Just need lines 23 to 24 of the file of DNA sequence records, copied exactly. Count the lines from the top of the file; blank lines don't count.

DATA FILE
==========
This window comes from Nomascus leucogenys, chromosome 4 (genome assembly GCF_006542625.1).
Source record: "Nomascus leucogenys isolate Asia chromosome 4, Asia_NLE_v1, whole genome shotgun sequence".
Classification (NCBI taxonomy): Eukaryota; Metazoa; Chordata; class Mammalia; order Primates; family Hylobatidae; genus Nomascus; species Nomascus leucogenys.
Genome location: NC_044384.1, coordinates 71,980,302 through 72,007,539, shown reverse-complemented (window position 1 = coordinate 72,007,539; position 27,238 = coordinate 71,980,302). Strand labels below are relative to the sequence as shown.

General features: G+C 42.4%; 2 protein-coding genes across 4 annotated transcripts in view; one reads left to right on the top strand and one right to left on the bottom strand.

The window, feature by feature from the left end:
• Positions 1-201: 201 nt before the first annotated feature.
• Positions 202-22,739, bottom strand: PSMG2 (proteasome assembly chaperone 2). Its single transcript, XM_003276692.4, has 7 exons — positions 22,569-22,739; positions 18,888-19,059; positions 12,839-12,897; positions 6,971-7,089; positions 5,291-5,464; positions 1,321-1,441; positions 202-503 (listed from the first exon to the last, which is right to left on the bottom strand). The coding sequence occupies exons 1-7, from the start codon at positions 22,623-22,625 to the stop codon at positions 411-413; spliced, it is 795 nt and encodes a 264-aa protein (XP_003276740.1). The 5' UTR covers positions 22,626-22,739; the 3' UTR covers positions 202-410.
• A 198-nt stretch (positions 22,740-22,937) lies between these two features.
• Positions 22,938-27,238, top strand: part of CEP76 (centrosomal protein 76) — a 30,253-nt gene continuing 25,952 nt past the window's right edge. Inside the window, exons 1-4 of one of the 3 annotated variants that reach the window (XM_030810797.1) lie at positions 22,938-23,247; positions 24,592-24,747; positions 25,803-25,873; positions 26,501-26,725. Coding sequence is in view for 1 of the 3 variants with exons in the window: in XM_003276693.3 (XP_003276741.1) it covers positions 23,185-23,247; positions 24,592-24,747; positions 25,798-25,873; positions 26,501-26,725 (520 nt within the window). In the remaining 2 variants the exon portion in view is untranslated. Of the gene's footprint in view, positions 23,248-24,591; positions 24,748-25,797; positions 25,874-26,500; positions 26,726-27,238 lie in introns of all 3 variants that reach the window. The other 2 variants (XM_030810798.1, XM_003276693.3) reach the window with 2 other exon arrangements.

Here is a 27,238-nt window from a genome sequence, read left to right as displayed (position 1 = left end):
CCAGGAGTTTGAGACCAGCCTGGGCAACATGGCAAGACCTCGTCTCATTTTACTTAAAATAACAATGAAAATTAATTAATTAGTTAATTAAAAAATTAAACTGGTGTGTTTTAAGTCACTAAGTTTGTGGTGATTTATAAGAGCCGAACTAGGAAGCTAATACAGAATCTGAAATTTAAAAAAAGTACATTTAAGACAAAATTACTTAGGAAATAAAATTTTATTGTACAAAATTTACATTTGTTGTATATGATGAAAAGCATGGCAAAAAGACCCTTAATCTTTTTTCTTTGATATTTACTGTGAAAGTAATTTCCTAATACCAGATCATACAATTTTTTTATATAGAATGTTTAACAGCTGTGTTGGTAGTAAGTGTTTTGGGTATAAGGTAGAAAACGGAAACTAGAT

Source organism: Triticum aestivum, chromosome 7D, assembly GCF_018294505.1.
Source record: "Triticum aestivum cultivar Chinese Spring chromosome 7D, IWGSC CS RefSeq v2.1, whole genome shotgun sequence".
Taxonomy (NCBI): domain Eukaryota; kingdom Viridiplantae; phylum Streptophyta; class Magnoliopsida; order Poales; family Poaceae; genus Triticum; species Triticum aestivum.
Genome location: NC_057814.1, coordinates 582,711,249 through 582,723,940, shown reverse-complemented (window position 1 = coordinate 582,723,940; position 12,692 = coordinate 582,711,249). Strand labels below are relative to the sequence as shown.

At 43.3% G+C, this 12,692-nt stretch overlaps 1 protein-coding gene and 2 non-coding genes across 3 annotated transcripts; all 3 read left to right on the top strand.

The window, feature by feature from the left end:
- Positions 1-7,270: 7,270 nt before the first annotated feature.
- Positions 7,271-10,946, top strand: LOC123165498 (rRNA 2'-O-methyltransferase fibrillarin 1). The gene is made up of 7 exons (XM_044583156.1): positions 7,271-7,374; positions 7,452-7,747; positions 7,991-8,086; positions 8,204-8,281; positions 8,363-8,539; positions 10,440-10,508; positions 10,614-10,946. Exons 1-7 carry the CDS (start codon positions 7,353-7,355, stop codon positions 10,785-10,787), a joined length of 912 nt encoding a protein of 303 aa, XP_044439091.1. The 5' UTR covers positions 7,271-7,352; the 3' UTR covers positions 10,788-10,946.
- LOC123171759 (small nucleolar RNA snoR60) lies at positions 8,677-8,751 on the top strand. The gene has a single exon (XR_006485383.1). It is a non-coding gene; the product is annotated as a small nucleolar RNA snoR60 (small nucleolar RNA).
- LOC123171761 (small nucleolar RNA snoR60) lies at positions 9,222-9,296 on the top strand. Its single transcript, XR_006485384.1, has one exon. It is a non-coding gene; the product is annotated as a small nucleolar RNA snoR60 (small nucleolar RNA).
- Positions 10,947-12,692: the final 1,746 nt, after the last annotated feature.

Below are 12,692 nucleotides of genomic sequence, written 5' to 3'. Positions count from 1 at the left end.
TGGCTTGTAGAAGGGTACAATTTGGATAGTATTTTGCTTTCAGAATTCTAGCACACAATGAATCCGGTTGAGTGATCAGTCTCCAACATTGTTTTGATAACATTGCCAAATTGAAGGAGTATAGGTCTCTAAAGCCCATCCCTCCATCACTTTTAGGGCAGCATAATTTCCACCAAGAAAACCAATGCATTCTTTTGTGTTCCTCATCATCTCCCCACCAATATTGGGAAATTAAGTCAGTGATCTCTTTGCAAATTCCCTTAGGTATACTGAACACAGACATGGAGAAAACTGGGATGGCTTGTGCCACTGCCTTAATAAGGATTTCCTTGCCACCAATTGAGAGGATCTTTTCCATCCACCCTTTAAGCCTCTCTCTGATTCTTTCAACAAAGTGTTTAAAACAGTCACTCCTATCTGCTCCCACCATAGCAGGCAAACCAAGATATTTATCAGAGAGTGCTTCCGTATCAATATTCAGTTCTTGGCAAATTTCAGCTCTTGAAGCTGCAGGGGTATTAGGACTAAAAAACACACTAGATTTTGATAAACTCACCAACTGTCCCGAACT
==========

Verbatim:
- Positions 10,947-12,692: the final 1,746 nt, after the last annotated feature.

Below are 12,692 nucleotides of genomic sequence, written 5' to 3'. Positions count from 1 at the left end.